How Long Does It Take To Become An Optometrist?

Becoming an optometrist takes a lot of hard work, diligence and dedication. In this article, we aim to answer how long does it take to become an optometrist along with a step by step guide and with time breakdown and few optometry related FAQs. Read on.

Updated by TCM Staff on 5th October 2020

To become an optometrist, completing the doctor of optometry is necessary. It usually takes 8-9 years long to become an optometrist (after high school). The timeline is divided into 3-4 years of undergraduate study (with a primary focus in science/maths) + 4 years of optometry school to become an Optometrist, though the one-year clinical residency program is optional.

But before going further, let’s understand the meaning of Optometrist and the time breakdown at various steps of becoming an optometrist.

Who is an Optometrist?

Optometrists, also known as doctors of optometry, or ODs, provide the most basic vision care. They diagnose, manage, and treat conditions and diseases of the eyes and visual system. ODs examine people’s eyes to diagnose vision problems and eye diseases, and they prescribe eyeglasses and contact lenses. Optometrists also administer drugs to the patients to aid in the diagnosis of vision problems and prescribe drugs to treat some eye disease.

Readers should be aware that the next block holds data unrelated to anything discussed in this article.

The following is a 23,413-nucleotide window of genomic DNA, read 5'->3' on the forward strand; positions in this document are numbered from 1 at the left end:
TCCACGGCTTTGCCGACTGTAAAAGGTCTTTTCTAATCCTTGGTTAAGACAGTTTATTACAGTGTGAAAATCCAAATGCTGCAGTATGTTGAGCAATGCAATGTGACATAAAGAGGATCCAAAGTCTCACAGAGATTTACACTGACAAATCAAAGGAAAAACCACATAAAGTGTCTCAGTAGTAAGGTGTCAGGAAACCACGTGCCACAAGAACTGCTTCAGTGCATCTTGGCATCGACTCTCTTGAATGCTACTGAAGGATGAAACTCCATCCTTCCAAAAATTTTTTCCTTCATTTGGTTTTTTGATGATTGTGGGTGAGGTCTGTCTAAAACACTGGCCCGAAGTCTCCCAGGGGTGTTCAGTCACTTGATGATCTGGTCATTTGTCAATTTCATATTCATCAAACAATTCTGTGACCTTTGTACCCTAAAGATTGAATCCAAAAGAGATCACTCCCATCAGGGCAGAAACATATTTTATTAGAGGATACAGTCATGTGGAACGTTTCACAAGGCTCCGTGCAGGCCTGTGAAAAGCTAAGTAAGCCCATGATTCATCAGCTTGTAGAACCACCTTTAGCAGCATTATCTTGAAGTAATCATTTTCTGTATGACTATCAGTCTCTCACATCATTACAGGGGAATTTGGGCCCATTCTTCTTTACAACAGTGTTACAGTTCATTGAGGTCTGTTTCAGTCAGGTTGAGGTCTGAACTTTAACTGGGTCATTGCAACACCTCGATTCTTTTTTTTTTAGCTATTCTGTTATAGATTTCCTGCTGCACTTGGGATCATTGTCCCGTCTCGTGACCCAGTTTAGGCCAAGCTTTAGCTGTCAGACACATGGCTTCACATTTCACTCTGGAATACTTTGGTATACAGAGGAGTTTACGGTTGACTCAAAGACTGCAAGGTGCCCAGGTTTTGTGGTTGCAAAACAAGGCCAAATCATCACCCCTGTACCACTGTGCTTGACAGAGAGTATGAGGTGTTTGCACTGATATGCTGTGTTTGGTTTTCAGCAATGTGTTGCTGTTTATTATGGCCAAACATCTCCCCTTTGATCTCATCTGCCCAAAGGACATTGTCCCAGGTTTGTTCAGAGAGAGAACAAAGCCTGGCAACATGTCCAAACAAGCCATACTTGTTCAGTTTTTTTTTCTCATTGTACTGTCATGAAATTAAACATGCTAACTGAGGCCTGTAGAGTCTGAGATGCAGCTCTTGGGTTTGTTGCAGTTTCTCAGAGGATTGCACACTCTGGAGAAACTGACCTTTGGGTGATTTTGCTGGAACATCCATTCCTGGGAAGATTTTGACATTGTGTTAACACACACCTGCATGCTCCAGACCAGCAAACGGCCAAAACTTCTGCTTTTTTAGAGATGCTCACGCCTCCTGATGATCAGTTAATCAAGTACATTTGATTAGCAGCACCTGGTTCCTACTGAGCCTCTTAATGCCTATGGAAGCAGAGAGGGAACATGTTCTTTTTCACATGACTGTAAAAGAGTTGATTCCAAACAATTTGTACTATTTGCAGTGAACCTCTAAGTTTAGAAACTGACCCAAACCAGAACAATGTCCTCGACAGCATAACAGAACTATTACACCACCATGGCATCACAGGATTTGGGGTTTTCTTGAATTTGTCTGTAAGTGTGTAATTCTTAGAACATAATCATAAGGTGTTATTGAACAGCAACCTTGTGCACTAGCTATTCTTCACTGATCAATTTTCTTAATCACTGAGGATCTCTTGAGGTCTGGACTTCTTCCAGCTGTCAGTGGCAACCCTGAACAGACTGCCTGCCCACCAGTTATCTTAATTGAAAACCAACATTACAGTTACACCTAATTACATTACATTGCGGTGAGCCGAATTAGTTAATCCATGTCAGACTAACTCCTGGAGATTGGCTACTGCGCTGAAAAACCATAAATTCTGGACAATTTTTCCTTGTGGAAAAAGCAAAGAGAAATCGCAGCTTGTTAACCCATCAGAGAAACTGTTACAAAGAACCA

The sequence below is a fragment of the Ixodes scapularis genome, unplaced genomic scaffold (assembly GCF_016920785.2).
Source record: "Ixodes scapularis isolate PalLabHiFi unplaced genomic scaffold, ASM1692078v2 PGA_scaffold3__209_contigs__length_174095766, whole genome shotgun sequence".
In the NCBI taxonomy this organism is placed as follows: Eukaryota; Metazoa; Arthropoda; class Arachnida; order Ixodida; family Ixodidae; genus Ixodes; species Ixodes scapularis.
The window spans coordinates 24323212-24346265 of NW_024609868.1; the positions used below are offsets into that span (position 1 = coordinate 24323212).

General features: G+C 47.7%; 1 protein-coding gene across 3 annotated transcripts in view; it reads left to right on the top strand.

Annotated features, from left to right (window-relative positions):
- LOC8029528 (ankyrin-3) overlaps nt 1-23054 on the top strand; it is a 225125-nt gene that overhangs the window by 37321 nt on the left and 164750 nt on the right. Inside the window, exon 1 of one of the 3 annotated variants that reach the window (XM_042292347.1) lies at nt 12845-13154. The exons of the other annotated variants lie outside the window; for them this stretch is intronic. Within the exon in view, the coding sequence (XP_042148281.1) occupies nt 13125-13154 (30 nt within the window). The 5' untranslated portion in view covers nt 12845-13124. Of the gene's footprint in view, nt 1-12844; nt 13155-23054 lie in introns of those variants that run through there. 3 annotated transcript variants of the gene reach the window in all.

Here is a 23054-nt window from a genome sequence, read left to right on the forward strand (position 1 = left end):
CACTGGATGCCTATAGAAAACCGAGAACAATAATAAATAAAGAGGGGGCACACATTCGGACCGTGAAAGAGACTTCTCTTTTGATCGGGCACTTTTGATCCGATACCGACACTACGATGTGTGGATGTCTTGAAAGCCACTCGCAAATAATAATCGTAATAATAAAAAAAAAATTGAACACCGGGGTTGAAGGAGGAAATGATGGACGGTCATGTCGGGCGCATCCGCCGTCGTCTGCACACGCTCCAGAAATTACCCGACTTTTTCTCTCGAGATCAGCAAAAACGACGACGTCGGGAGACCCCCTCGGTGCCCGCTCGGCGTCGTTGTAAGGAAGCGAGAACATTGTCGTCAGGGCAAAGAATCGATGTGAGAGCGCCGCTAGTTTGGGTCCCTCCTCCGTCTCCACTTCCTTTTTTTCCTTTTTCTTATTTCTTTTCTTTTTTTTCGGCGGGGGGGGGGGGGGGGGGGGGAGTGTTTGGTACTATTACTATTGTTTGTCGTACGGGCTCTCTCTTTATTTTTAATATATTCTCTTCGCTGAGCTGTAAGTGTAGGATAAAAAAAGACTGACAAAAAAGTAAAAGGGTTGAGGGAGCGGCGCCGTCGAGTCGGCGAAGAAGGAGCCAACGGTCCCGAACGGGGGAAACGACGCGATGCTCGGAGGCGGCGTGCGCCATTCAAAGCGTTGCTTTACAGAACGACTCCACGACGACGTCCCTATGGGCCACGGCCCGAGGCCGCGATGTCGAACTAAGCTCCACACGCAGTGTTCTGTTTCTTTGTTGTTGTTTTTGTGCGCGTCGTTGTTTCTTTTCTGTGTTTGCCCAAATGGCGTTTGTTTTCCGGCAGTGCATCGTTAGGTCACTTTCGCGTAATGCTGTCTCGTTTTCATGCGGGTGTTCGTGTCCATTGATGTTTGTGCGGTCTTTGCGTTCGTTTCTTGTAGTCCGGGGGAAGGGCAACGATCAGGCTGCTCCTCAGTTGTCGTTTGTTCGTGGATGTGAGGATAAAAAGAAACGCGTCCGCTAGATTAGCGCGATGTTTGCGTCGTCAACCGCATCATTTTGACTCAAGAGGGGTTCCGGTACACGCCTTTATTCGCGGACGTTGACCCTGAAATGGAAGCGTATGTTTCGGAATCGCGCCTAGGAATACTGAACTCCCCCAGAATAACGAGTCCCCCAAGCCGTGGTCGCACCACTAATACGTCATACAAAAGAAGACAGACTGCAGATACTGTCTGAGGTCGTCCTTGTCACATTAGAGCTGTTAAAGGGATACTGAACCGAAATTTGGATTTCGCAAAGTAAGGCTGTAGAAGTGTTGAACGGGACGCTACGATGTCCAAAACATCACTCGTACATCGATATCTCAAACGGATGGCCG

Optometrists vs Ophthalmologists

Optometrists should not be confused with ophthalmologists or dispensing opticians. Ophthalmologists are physicians who perform eye surgery, in addition to diagnosing and treating eye conditions. Dispensing opticians fit eyeglasses and contact lenses, following the prescriptions written by ophthalmologists and optometrists.

Various degrees related to Optometry

The degrees constituting Optometry are:

Doctor of Optometry (O.D.)

A primary health care professional for the eye. They identify related systemic conditions affecting the eye.

MS, Vision Science

The Master of Science in Vision Science (MSVS) program engages students in advanced study and research of the visual system and prepares them for career success in teaching and research in academic settings or applications in the ophthalmic industry.

Master of Education/Vision Function in Learning (MEd/VFL)

Master of Education/Vision Function in Learning (MEd/VFL) program is designed for optometrists and other optometry students who wish to extend their knowledge of vision problems as they relate to children’s reading and learning processes.

Ph.D., Vision Science

Ph.D. students participate in a series of courses, seminars, tutorials, and journal clubs and receive intensive training in selected areas of vision research. The Ph.D. in Vision Science requires the completion of 80 semester hours of course credit

FAAO: Fellow of the American Academy of Optometry

The designation-FAAO means that they are recognized by their colleagues as knowledgeable and experienced professionals who have met the high standards of professional competence in a broad range of issues related to eye care. 

What are the steps to become an Optometrist?

Becoming an optometrist takes a lot of hard work, diligence, and dedication. You need to invest approximately 7 to 9 years. Here is a comprehensive step-by-step guide for all the Optometrist aspirants.